Following the US Supreme Court’s ruling on same-sex marriage this June, American Christians have been giving more attention to the idea of suffering as a consequence of being a Christian. This is certainly not a new subject in Christianity. Jesus himself assured us it would happen, it has been a consistent narrative in the life of the Church ever since, and our brothers and sisters outside of America today have been experiencing this suffering in a more blatant way than most Americans to date. For comments on how we need to attend to their voices on the subject, revisit my post from earlier in this series: Pastoral Letter Extended 2.
The purpose of this post is not to speculate about what sorts of changes American Christians ought to anticipate or what new pressure churches will experience. While I discuss some of that, the main attention here is instead on the more important question of how we will respond to whatever may come. If American Christians’ worst fears were to be realized, what then?
6. If we really “hunger and thirst for righteousness” – if we really want to be like Jesus – then this coming era will be really good for us.
Fire has a purifying effect. We know that cognitively, but we are beginning to learn it experientially. Our cultural moment begins to beg the question: Is our purity as important to us as it is to God?
Hardship has a timeless way of stripping away excesses. When a road is strenuous, we can’t afford to carry more than we need. We need either to lay things aside or to turn back. It’s time that we each make that decision.
In the sunset of our idols is the glow of Christ.
If what you really care about is your own comfort, your own power, your own affirmation, approval, and achievement, and those aren’t rooted in Jesus, and you’re not going to change your mind about that, you’d better just leave Christianity. Erase online traces that you ever associated yourself with Jesus Christ. Go through your whole Facebook account, every blog you comment on, everything.
The stronger love
If you’re clinging to Jesus as your fire insurance and you are generally in favor of this Jesus thing because you like surrounding yourself with people you can generally trust, but your true devotion is to your vision of what your life is supposed to be like, you won’t be able to maintain both loves. If you try to hold onto both, you will find yourself increasingly torn inside between the desire for society’s approval and your desire to call yourself a Christian. That is a terrible place to be, filled with anxiety and personal brokenness. When put to the test, your stronger love will win out.
However, if when that pressure starts to build, you see that Jesus really is more important to us than affirmation, achievement, comfort, financial security, etc., then you will be blessed with the death of your idols. It may be painful, but it is a pain that leads to healing and liberation. If you really want the true righteousness that Jesus talks about, Jesus promises that you will be filled (Matthew 5:6).
This is true even to the extent that, if our hearts are filled with idols, and things start to get difficult for us in a way that threatens our devotion to them, then that difficulty is an act of love from God. If we wouldn’t let those idols go when things were good, then we needed the pain. It might be an enormously gracious act of God that we would be stigmatized and slandered, and we should thank and adore him for treating us that way.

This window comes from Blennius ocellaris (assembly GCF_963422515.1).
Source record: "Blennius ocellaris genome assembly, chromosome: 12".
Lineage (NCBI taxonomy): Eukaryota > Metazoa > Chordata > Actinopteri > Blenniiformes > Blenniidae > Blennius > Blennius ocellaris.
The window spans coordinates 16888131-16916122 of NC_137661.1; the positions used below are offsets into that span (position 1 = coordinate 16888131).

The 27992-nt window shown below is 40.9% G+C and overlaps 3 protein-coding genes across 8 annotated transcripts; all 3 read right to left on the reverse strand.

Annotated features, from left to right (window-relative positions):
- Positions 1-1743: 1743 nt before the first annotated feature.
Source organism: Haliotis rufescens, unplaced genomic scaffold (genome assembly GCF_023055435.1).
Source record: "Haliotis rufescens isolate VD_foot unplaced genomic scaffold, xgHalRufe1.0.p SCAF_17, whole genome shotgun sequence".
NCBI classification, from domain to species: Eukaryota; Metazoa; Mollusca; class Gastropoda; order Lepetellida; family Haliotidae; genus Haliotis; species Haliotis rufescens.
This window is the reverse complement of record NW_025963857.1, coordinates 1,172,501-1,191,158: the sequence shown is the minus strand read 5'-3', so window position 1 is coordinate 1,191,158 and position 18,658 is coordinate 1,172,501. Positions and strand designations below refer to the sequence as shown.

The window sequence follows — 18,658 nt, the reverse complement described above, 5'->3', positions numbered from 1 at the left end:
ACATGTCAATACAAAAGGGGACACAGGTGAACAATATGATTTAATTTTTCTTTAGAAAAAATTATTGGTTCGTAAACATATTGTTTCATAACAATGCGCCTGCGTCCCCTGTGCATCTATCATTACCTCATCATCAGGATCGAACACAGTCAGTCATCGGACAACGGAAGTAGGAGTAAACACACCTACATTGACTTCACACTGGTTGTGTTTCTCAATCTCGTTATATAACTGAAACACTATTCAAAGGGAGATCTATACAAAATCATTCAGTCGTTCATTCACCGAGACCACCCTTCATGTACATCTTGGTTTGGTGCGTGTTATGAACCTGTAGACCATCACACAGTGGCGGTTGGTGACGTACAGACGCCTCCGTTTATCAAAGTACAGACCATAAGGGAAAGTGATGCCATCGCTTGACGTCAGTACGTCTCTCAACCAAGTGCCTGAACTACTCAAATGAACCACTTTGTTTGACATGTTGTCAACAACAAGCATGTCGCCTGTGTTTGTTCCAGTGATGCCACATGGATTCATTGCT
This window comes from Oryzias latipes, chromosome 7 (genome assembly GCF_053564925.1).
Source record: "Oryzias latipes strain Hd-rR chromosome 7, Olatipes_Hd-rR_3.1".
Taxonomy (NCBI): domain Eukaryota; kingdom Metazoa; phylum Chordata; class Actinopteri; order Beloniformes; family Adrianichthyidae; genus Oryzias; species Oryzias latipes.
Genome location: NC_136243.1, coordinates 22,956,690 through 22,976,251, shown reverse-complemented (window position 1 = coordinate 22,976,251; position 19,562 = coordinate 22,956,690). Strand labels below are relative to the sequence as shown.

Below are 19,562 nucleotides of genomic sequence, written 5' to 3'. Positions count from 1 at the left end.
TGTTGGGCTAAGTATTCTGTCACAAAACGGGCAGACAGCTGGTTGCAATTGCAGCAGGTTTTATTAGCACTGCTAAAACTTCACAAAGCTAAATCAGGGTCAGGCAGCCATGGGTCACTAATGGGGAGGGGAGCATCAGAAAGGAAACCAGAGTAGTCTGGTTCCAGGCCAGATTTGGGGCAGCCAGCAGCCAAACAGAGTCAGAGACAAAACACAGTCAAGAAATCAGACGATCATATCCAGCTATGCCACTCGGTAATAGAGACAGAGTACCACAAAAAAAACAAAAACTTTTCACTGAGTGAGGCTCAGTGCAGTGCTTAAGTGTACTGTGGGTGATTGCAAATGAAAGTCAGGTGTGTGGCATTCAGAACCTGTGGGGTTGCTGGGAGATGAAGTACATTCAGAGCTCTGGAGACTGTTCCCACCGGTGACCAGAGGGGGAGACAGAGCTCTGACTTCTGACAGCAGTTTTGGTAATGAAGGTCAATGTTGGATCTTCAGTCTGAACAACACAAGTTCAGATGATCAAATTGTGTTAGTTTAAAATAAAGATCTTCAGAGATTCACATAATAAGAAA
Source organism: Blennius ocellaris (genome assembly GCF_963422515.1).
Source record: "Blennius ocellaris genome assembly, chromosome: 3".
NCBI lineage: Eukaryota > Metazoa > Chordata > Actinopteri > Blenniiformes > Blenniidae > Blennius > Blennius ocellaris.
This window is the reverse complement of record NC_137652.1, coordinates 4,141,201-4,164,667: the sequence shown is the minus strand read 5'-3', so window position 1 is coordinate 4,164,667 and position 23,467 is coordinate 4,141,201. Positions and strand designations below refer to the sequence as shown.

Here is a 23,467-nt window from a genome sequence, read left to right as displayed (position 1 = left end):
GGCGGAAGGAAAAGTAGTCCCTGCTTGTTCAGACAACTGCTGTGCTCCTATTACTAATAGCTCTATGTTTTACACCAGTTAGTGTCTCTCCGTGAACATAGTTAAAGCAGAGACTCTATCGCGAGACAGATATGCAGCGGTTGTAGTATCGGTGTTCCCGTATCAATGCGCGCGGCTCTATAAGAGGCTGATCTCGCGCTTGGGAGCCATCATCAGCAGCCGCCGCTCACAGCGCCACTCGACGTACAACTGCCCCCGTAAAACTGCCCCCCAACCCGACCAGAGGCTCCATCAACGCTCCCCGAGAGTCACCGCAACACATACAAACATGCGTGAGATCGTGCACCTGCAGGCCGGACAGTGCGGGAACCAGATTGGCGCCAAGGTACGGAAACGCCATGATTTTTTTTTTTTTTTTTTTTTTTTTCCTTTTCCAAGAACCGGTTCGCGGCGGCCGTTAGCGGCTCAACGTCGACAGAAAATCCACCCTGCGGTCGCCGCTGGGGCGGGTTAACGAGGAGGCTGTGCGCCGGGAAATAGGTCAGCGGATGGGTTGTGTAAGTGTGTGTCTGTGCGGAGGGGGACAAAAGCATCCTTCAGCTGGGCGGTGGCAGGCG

If you choose to press on in the face of the costs, there are a few things you should keep in mind:
1. You will suffer a penalty for right belief. At the least, we can expect stigma and personal marginalization. Scripture predicts this – even promises it – over and over.
2. The government will not police godliness. As government policy shifts, we will need to have the character to overcome the government’s incentives rather than be led by them.
3. Our true loves will be exposed. This shift will bring an attack on our idols of power, comfort, approval, and achievement.
4. Our love of the Church will be tested. As churches lose their protected status and become more spontaneous, marginalized communities, we will need to reassess our theology of church. What does church look like, why does it matter, and what does it look like for us to be committed to it?
The good news is that, in the sunset of our idols is the glow of Christ. Liberty comes in loosening the grip of our idols and excesses, both our grip on them and their grip on us. And joy comes in the unreserved pursuit of Christ. There is no loss for the sake of Christ that cannot be restored one hundredfold in the Kingdom of God.
“Truly I tell you,” Jesus says, “no one who has left home or brothers or sisters or mother or father or children or fields for me and the gospel will fail to receive a hundred times as much in this present age: homes, brothers, sisters, mothers, children and fields – along with persecutions – and in the age to come eternal life. But many who are first will be last, and the last first” (Mark 10:29-31).
Written with contributions by Hannah
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